Language Selection

English French German Italian Portuguese Spanish

KDE 4.2: Ten Tips for Getting Started

Filed under
KDE

Over the last year, the KDE 4 releases have suffered frequently hostile receptions. Part of that hostility was due to a widespread failure to understand that the first release was not intended for general use, and therefore was missing some of the features that KDE users took for granted. Another part seems to have been the sheer number and novelty of some of the changes. However, improvements and familiarity have taken much of the edge off the hostility, and, with last month's release of version 4.2, users finally seem to be warming to the new KDE.

All the same, KDE 4.2 is full of new design concepts and features that take a while to appreciate. Sometimes, these changes are simply a repositioning of familiar features; yet just as often, they represent a rethinking of everyday tools. Once or twice, the features even overlap or conflict with existing ones.

To help bring you up to speed, here are ten tips for understanding and working with KDE 4.2. They aren't exhaustive by any means -- but they should be enough to make you comfortable moving around KDE 4.2 so that you can discover other changes on your own.

1) Going in and out of customization display

Probably the first thing you should know about KDE 4 is that it has separate views for customizing desktop and panel options.

rest here




More in Tux Machines

Canonical Publishes Impressive Roadmap for All of Their Ubuntu Products

Canonical is working on multiple projects at the same time, and it's often difficult to understand their plans, but Director of Product Strategy Engineering Olli Ries has shed some light on how their inner workings are structured and how things are evolving, from the inside out. Read more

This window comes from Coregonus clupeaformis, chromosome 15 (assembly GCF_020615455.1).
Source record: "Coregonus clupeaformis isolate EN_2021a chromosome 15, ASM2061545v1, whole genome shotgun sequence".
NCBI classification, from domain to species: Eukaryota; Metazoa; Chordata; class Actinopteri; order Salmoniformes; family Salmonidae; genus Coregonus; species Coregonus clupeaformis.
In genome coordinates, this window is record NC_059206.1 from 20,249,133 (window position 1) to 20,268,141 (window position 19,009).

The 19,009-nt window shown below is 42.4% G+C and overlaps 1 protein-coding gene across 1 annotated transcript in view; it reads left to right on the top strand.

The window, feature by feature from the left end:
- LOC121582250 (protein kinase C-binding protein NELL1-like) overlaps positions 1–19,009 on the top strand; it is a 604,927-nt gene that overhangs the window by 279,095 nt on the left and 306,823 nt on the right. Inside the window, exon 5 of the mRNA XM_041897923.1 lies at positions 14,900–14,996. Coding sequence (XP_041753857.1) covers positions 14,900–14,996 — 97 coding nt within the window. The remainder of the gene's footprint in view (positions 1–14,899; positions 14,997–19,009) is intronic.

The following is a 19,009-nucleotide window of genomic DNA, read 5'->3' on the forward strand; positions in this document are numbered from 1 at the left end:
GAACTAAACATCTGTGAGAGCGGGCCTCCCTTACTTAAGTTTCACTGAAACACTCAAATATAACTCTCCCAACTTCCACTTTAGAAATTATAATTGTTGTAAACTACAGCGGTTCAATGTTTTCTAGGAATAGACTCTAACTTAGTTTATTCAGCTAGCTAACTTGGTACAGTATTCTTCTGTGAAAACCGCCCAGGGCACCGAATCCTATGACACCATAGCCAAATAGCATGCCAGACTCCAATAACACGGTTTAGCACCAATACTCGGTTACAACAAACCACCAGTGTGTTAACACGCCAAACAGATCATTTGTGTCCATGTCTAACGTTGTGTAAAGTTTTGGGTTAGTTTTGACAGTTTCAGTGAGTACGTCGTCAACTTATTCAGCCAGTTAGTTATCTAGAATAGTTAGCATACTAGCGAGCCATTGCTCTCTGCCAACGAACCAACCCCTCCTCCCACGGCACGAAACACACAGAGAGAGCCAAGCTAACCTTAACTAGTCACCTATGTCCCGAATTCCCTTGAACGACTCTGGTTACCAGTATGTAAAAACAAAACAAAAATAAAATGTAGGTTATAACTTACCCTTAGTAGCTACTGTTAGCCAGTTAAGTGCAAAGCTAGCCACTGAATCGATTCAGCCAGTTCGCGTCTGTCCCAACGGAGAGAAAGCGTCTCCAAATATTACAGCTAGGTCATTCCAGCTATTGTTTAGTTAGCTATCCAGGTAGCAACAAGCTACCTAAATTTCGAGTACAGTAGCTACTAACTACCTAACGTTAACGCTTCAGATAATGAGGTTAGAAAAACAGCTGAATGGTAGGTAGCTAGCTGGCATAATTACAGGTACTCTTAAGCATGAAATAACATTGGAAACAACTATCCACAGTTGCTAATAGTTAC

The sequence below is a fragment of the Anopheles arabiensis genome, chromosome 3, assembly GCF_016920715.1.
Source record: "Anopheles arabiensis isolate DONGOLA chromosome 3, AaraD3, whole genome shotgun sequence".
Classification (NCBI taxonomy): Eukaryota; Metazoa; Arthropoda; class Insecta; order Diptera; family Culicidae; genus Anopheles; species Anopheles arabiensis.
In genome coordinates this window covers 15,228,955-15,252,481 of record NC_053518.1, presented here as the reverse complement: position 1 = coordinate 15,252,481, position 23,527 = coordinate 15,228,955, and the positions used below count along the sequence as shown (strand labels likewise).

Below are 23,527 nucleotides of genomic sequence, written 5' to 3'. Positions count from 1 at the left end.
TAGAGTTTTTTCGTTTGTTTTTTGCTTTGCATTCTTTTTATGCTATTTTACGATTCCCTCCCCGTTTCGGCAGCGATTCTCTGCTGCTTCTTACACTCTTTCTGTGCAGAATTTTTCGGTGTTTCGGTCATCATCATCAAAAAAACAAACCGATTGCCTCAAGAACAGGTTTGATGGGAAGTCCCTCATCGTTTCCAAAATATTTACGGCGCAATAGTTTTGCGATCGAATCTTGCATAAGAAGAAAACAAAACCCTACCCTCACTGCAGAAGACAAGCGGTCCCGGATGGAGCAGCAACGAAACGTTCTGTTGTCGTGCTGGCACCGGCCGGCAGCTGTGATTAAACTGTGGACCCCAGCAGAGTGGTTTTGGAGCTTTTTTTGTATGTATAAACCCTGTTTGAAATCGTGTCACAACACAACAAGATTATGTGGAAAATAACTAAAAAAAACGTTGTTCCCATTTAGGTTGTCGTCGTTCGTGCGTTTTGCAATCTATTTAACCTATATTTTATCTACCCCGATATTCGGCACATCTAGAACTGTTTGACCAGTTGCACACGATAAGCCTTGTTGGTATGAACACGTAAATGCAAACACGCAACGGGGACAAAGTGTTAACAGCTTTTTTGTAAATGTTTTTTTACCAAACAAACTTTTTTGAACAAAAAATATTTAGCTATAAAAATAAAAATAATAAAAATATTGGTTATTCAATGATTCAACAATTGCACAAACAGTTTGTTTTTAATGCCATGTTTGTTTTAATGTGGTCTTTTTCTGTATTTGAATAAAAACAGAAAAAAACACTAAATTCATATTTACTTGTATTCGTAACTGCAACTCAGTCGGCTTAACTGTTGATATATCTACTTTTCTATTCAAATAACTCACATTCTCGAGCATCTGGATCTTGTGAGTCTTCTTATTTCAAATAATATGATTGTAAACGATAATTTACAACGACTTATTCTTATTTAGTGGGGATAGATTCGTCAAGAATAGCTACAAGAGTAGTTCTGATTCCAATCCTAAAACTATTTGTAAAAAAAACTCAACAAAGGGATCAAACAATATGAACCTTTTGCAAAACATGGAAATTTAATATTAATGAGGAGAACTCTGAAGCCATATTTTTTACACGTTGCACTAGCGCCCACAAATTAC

Making the Case for Koha: Why Libraries Should Consider an Open Source ILS

When Engard educates people on what open source is, what it means to use open source software, what types of software are available, which companies use it, and who trusts it, they see that their fears are unfounded, she says. To back up her discussions with facts, she maintains bibliographies on open source and open source security. She also has a set of bookmarks on Delicious, and she wrote a book, Practical Open Source Software for Libraries. “[W]hen people come to me and say open source is too risky … I have facts and figures, just what librarians want, to say no, all software has potential risk associated with it. You have to evaluate software side by side, and look at it, and really take the time to compare it. … I know you’re going to pick the open source solution over the proprietary because it is so quickly developed, so quickly fixed, so ahead of the curve as far as technology is concerned.” Read more

Review of Ubuntu Phone – A Work Still Under Progress

However, what one must remember is that the Ubuntu Phone is still a work in progress. The company is issuing updates every month and is relying on its current user base regarding the feedback and ideas. Right now, only three Ubuntu phones are present in the market ranging from $186 to $328 roughly. Ubuntu has been in hibernation mode for the development of this OS for a long time and it looked like they might be consumer ready now, however, after seeing the Ubuntu Phone it looks like they might be far from that scenario right now. Read more

Android M news: Release date delayed, to come out in September or October?

Google reveals that the newest Android operating system initially codenamed as "Android M" will be delaying the release of Android M Developer Preview 3 for selected Nexus devices. The information was shared by the company's employee and moderator Wojtek Kaliciński on the Developer community page in Google+. Read more